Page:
I learn by going where I have to go. – Theodore Roethke
I think it’s safe to say that if you are reading a blog on YogaCity NYC you might know or want to know that yoga is more about the journey than the destination—that’s why many of us do it, right?
But as your practice deepens you become more aware of subtle changes not just in your body but in your mind. And maybe that place is not where you’d like to be. But there you are.
So that’s what happened to me recently. Life was humming along both on the mat and off. My teaching and practicing are deeply gratifying on many days, but…
I was… I am. Stuck.
It started with an acknowledgment of my strange fear of jumping back from crow. I haven’t been able to account for it. I take other risks and challenges on the mat, but something about jumping back has me confounded. I’ve been exploring the various options and techniques, and something is beginning to take hold slowly, but it’s a process for me, not one I can literally jump into.
Simultaneously, I noticed patterns in my personal life that if looked at metaphorically, would benefit from a strong jump back. By that I mean a faith in landing on my feet without looking directly where I’m going. Having the confidence in my core strength and coordination that my feet won’t buckle. That I won’t trip myself up.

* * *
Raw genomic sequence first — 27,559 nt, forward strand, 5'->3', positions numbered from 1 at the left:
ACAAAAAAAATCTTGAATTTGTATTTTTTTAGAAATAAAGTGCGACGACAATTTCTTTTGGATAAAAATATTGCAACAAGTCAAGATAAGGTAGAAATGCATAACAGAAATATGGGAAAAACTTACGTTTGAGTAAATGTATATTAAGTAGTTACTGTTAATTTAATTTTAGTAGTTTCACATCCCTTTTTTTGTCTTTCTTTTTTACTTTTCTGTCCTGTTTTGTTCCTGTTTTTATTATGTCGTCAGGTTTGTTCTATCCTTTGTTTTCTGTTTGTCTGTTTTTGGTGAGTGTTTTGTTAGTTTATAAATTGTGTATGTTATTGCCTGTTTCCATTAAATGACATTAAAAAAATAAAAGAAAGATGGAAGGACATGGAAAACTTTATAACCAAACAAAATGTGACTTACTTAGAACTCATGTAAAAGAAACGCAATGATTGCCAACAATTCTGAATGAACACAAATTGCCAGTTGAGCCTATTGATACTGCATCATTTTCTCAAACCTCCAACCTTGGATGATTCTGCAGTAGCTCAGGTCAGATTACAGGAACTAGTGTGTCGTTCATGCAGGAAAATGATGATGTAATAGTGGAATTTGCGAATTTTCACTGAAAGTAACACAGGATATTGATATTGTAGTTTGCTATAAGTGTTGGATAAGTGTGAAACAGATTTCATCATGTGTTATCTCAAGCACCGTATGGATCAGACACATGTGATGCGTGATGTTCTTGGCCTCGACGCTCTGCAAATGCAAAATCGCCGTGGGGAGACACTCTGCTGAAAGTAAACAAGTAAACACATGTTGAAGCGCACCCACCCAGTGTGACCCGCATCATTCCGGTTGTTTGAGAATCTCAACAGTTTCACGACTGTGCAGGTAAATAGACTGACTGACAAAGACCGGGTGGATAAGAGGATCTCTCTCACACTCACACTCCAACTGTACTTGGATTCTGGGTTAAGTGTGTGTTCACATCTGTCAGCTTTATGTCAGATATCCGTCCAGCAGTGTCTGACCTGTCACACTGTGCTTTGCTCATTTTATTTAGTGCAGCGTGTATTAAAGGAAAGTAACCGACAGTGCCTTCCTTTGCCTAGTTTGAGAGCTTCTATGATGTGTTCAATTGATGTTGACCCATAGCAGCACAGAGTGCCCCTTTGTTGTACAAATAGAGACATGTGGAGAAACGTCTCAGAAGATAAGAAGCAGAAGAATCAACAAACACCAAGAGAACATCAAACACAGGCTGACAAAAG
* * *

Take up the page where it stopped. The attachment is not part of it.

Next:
Committing to the journey of the jump.
I wish I could say I was practicing the transition every day.
But that’s not the way I do things. I’m a writer and poet, so things have to percolate and manifest for me in different ways, like the way a jigsaw puzzle often comes together in different sections, before they coalesce in poem or in an asana practice.
And I’ve realized that that’s OK.
The other day one leg went back and the other kind of dangled along behind.
And today I smoothed out a piece of the personal fabric.
I don’t know where it’s all going. I just know that depending on rocking crow or side crow or fill- in-the-blank arm balance is not going to cut it for me anymore.
I need to throw the balance off and see what happens…to learn by going where I have to go.
My guess? To deepen my companionship with myself before seeking it in others.
Kathleen Kraft is a poet and yoga teacher living in Jersey City. Her book of poems Fairview Road is due out this winter from Finishing Line Press.
Actually, we never know what’s next; we just think we do. You’ve struck on a circumstance where the reality is in focus for you. Congratulations on facing an essential life conundrum. Wishing you much courageous curiosity moment by moment.